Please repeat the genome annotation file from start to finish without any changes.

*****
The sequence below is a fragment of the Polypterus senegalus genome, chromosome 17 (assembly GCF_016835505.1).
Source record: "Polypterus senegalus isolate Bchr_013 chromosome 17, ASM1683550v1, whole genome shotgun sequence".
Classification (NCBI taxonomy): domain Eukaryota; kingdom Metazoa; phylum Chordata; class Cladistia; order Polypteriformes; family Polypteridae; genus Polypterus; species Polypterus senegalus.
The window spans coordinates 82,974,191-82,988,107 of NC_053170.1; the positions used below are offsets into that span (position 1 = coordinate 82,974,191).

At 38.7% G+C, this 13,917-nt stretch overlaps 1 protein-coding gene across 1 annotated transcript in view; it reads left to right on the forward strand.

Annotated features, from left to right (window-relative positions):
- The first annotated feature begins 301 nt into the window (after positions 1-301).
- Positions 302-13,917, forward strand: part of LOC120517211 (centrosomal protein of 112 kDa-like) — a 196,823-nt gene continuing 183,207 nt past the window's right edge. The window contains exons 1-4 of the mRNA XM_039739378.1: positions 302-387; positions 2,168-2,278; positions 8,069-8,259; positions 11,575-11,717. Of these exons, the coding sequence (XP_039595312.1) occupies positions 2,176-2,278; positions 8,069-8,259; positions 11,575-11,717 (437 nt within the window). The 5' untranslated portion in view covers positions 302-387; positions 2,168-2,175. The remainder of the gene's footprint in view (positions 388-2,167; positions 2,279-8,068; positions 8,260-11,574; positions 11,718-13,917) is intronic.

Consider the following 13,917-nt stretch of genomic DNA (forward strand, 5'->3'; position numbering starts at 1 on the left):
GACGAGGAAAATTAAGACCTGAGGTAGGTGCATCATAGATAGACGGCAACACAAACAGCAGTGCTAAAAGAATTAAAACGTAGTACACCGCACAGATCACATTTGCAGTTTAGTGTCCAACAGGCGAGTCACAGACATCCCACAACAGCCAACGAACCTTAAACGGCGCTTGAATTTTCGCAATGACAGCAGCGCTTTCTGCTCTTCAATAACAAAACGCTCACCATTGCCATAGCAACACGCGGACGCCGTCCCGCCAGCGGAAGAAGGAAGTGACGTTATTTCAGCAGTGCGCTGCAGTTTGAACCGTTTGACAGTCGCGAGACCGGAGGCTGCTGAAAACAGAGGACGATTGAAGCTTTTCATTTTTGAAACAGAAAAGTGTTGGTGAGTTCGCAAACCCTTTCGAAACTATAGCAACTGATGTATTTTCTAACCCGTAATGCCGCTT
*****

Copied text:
The sequence below is a fragment of the Polypterus senegalus genome, chromosome 17 (assembly GCF_016835505.1).
Source record: "Polypterus senegalus isolate Bchr_013 chromosome 17, ASM1683550v1, whole genome shotgun sequence".
Classification (NCBI taxonomy): domain Eukaryota; kingdom Metazoa; phylum Chordata; class Cladistia; order Polypteriformes; family Polypteridae; genus Polypterus; species Polypterus senegalus.
The window spans coordinates 82,974,191-82,988,107 of NC_053170.1; the positions used below are offsets into that span (position 1 = coordinate 82,974,191).

At 38.7% G+C, this 13,917-nt stretch overlaps 1 protein-coding gene across 1 annotated transcript in view; it reads left to right on the forward strand.

Annotated features, from left to right (window-relative positions):
- The first annotated feature begins 301 nt into the window (after positions 1-301).
- Positions 302-13,917, forward strand: part of LOC120517211 (centrosomal protein of 112 kDa-like) — a 196,823-nt gene continuing 183,207 nt past the window's right edge. The window contains exons 1-4 of the mRNA XM_039739378.1: positions 302-387; positions 2,168-2,278; positions 8,069-8,259; positions 11,575-11,717. Of these exons, the coding sequence (XP_039595312.1) occupies positions 2,176-2,278; positions 8,069-8,259; positions 11,575-11,717 (437 nt within the window). The 5' untranslated portion in view covers positions 302-387; positions 2,168-2,175. The remainder of the gene's footprint in view (positions 388-2,167; positions 2,279-8,068; positions 8,260-11,574; positions 11,718-13,917) is intronic.

Consider the following 13,917-nt stretch of genomic DNA (forward strand, 5'->3'; position numbering starts at 1 on the left):
GACGAGGAAAATTAAGACCTGAGGTAGGTGCATCATAGATAGACGGCAACACAAACAGCAGTGCTAAAAGAATTAAAACGTAGTACACCGCACAGATCACATTTGCAGTTTAGTGTCCAACAGGCGAGTCACAGACATCCCACAACAGCCAACGAACCTTAAACGGCGCTTGAATTTTCGCAATGACAGCAGCGCTTTCTGCTCTTCAATAACAAAACGCTCACCATTGCCATAGCAACACGCGGACGCCGTCCCGCCAGCGGAAGAAGGAAGTGACGTTATTTCAGCAGTGCGCTGCAGTTTGAACCGTTTGACAGTCGCGAGACCGGAGGCTGCTGAAAACAGAGGACGATTGAAGCTTTTCATTTTTGAAACAGAAAAGTGTTGGTGAGTTCGCAAACCCTTTCGAAACTATAGCAACTGATGTATTTTCTAACCCGTAATGCCGCTT